A couple of months ago, I had the opportunity to attend an online Bushmills tasting. To join, I just had to buy the sample set consisting of 30ml samples of Bushmills Original, Black Bush and the 12 Year Old.
After Jameson, Bushmills is surely the next most recognized Irish whisky brand. As a result, I’m not going to repeat the marketing spiels uttered during the tasting. But, one of the more memorable lines that stuck to me was something that was accordingly said by their master distiller: “We’re not good because we’re old. We’re old because we’re good.”
As someone who doesn’t have extensive experience with Bushmills, a part of me wonders how good they really are, and whether their being the second best-known Irish whisky brand is well-deserved or simply due to being one of the Irish whisky brands for a long time. Yes, there is more competition now. But is there really a formula to find out how long it will take for the new brands to catch up to the reputation the older brands have?
A few of the more interesting things I learned about Bushmills: the name comes from the River Bush. They also use 100% Irish Malted Barley. Their barrel entry proof is 85%, which is something I’m not too fond of, as the spirit can over-extract the cask’s flavors.
Bushmills Original is said to be around five years old. It’s aged in ex-bourbon and ex-sherry casks, with the ex-sherry cask percentage being small.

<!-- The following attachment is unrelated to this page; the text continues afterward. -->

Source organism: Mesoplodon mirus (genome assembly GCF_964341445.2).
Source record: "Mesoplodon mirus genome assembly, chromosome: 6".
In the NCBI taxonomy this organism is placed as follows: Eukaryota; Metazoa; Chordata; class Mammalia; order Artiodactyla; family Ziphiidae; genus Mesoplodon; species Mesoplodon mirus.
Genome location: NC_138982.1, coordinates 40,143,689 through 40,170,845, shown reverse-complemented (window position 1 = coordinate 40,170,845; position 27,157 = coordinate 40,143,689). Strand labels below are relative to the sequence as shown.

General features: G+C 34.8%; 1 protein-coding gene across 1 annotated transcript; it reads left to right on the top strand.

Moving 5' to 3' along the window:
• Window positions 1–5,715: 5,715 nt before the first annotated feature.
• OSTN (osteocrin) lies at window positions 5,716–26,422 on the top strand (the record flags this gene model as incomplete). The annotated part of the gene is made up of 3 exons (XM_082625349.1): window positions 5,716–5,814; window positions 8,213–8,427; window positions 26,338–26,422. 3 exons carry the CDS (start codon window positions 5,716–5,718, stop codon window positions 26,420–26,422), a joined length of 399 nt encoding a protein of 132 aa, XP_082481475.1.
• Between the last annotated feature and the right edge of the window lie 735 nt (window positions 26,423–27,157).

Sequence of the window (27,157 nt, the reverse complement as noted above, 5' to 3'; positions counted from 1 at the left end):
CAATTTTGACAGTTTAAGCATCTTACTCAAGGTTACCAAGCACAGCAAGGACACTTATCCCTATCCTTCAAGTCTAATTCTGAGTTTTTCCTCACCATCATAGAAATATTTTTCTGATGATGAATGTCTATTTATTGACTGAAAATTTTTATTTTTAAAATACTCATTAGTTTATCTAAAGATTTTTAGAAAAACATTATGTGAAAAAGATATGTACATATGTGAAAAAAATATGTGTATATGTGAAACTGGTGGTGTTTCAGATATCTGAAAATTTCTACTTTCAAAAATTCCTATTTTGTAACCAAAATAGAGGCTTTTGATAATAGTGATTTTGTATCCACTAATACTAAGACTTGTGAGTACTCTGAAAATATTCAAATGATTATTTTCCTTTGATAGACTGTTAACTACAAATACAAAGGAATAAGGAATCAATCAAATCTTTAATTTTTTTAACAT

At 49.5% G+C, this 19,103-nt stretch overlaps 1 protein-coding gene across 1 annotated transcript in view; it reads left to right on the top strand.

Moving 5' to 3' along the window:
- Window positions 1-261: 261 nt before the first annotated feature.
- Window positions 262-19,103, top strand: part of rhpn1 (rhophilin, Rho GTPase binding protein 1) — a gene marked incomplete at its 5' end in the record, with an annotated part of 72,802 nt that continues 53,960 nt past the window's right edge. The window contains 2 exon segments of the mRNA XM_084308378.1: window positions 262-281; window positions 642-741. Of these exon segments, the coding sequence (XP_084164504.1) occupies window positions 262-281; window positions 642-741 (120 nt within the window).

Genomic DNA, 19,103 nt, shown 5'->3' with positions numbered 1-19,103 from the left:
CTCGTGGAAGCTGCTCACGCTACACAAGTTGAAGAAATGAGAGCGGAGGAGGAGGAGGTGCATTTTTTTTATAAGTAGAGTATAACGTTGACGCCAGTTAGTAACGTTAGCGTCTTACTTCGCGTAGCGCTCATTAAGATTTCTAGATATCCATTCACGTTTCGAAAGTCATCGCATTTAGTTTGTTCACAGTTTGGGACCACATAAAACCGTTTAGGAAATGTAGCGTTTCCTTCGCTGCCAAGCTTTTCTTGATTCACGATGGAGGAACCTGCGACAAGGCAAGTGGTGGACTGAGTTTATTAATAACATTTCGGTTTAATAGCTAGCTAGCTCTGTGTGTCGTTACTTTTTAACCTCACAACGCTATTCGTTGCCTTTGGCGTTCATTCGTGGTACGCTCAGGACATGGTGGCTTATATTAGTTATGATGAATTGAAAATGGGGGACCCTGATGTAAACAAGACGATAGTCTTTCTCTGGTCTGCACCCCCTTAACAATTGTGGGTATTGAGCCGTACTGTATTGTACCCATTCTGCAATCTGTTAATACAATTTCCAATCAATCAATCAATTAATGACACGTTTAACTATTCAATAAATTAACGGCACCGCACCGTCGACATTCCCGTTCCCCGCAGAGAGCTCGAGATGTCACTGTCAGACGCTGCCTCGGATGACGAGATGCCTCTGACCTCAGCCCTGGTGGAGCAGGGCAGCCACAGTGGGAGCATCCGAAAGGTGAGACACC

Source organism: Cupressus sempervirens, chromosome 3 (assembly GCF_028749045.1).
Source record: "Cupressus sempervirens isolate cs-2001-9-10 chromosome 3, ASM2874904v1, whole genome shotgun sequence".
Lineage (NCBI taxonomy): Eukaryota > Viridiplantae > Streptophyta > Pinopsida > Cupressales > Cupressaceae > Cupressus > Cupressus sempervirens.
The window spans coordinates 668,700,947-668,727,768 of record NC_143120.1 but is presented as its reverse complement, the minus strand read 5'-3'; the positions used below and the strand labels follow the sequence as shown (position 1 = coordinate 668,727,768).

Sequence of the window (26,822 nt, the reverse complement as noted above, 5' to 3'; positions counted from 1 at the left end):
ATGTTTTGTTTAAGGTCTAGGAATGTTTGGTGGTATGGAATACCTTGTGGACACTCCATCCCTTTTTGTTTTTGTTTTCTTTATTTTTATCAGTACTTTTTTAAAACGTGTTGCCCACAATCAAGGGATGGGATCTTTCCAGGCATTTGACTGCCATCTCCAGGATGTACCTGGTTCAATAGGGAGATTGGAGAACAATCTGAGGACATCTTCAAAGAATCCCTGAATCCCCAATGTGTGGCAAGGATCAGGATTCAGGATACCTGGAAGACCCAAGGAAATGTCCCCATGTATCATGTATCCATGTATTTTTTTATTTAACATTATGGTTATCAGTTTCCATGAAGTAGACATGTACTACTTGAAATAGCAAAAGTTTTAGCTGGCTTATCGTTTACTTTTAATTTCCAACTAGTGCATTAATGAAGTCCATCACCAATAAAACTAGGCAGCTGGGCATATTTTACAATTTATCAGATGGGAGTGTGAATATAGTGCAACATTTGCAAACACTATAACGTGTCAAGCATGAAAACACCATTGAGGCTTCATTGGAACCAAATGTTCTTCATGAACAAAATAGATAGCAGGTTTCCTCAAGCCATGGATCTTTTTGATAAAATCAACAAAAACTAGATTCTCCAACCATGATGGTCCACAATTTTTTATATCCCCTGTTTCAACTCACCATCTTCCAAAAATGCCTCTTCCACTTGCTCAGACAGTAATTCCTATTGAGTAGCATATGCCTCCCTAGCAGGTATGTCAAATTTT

Bushmills Original – Review
Color: Pale gold.
On the nose: I get light, thin and muddled aromas of mostly tropical fruits. The ethanol is also a bit too prickly for the ABV. At the front are sweet corn pudding, grape-heavy fruit parfait, baked pears and star fruits. After letting this breathe more, I get additional light and thin aromas of honeydew melon, guava-flavored candy, and dehydrated lemon peels. There are even more subtle aromas of chocolate and toffee.
In the mouth: Oddly, I get the chocolate and toffee notes at the front. I feel like the top of it is drizzled with guava powder and lemon peels. The sweet corn pudding reappears with grape-heavy fruit parfait.
The Bushmills Black Bush is said to have a large amount of single malt aged from 8 to 10 years, with a high proportion of that single malt having spent time in ex-sherry casks.
Bushmills Black Bush – Review
Color: Pale ale.
On the nose: Much more peppery compared to the Original. The heavier sherry aromas are more obvious as well. Despite being more pronounced, the sherry aromas are also initially very muddled. As it slowly opens up, I get light, brief but full aromas of blood orange, dried dates, ripe plums, cherry & berry pie, raisins, and prunes.
In the mouth: Just as peppery as on the nose. But the sherry notes here are more bitter than the sweet tastes the sherry bomb lovers are more used to. I get subtle but slightly lengthy tastes of cherry-flavored lollipops, dried dates, dried figs, blood orange, goji berry, prunes, and raisins. In-between those are just as subtle but only flashes of apples, lemon peel, guava, pears, and star fruit.
at The Whisky Exchange price.
at the local price.